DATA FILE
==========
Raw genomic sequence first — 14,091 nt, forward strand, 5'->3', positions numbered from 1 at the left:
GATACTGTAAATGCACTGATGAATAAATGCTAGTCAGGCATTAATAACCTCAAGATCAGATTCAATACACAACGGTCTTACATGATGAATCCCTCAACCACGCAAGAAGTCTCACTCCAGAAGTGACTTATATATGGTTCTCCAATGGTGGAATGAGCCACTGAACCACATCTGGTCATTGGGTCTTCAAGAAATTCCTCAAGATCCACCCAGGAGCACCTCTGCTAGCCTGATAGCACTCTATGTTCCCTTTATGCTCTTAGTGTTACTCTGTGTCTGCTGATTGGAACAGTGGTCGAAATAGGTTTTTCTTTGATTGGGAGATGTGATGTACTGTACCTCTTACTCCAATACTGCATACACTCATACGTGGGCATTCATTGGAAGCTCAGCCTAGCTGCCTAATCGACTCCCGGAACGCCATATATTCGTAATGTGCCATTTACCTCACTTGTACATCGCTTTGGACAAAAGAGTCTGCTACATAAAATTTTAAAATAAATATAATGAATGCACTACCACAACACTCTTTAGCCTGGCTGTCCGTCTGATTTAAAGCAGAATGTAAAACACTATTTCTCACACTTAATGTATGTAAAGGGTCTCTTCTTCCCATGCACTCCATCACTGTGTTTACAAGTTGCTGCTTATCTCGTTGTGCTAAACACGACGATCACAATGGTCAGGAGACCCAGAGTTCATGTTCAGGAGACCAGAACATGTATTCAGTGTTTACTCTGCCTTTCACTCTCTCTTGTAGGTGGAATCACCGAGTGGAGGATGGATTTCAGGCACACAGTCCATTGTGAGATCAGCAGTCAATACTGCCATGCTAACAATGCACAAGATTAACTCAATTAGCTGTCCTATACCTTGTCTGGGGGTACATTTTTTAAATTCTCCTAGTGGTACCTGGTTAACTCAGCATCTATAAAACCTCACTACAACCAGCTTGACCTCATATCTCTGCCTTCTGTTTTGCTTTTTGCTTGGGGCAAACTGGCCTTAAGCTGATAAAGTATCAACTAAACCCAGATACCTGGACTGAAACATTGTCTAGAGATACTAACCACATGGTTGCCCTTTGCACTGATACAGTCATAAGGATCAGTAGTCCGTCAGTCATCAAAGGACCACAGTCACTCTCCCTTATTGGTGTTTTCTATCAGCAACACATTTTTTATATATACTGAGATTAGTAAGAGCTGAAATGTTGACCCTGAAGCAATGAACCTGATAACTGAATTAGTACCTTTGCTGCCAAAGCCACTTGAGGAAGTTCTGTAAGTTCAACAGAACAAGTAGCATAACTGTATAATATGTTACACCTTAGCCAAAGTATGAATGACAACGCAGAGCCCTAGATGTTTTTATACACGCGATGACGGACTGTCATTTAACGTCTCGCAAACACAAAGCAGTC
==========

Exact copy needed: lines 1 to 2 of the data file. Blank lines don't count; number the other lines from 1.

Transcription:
Raw genomic sequence first — 14,091 nt, forward strand, 5'->3', positions numbered from 1 at the left:
GATACTGTAAATGCACTGATGAATAAATGCTAGTCAGGCATTAATAACCTCAAGATCAGATTCAATACACAACGGTCTTACATGATGAATCCCTCAACCACGCAAGAAGTCTCACTCCAGAAGTGACTTATATATGGTTCTCCAATGGTGGAATGAGCCACTGAACCACATCTGGTCATTGGGTCTTCAAGAAATTCCTCAAGATCCACCCAGGAGCACCTCTGCTAGCCTGATAGCACTCTATGTTCCCTTTATGCTCTTAGTGTTACTCTGTGTCTGCTGATTGGAACAGTGGTCGAAATAGGTTTTTCTTTGATTGGGAGATGTGATGTACTGTACCTCTTACTCCAATACTGCATACACTCATACGTGGGCATTCATTGGAAGCTCAGCCTAGCTGCCTAATCGACTCCCGGAACGCCATATATTCGTAATGTGCCATTTACCTCACTTGTACATCGCTTTGGACAAAAGAGTCTGCTACATAAAATTTTAAAATAAATATAATGAATGCACTACCACAACACTCTTTAGCCTGGCTGTCCGTCTGATTTAAAGCAGAATGTAAAACACTATTTCTCACACTTAATGTATGTAAAGGGTCTCTTCTTCCCATGCACTCCATCACTGTGTTTACAAGTTGCTGCTTATCTCGTTGTGCTAAACACGACGATCACAATGGTCAGGAGACCCAGAGTTCATGTTCAGGAGACCAGAACATGTATTCAGTGTTTACTCTGCCTTTCACTCTCTCTTGTAGGTGGAATCACCGAGTGGAGGATGGATTTCAGGCACACAGTCCATTGTGAGATCAGCAGTCAATACTGCCATGCTAACAATGCACAAGATTAACTCAATTAGCTGTCCTATACCTTGTCTGGGGGTACATTTTTTAAATTCTCCTAGTGGTACCTGGTTAACTCAGCATCTATAAAACCTCACTACAACCAGCTTGACCTCATATCTCTGCCTTCTGTTTTGCTTTTTGCTTGGGGCAAACTGGCCTTAAGCTGATAAAGTATCAACTAAACCCAGATACCTGGACTGAAACATTGTCTAGAGATACTAACCACATGGTTGCCCTTTGCACTGATACAGTCATAAGGATCAGTAGTCCGTCAGTCATCAAAGGACCACAGTCACTCTCCCTTATTGGTGTTTTCTATCAGCAACACATTTTTTATATATACTGAGATTAGTAAGAGCTGAAATGTTGACCCTGAAGCAATGAACCTGATAACTGAATTAGTACCTTTGCTGCCAAAGCCACTTGAGGAAGTTCTGTAAGTTCAACAGAACAAGTAGCATAACTGTATAATATGTTACACCTTAGCCAAAGTATGAATGACAACGCAGAGCCCTAGATGTTTTTATACACGCGATGACGGACTGTCATTTAACGTCTCGCAAACACAAAGCAGTC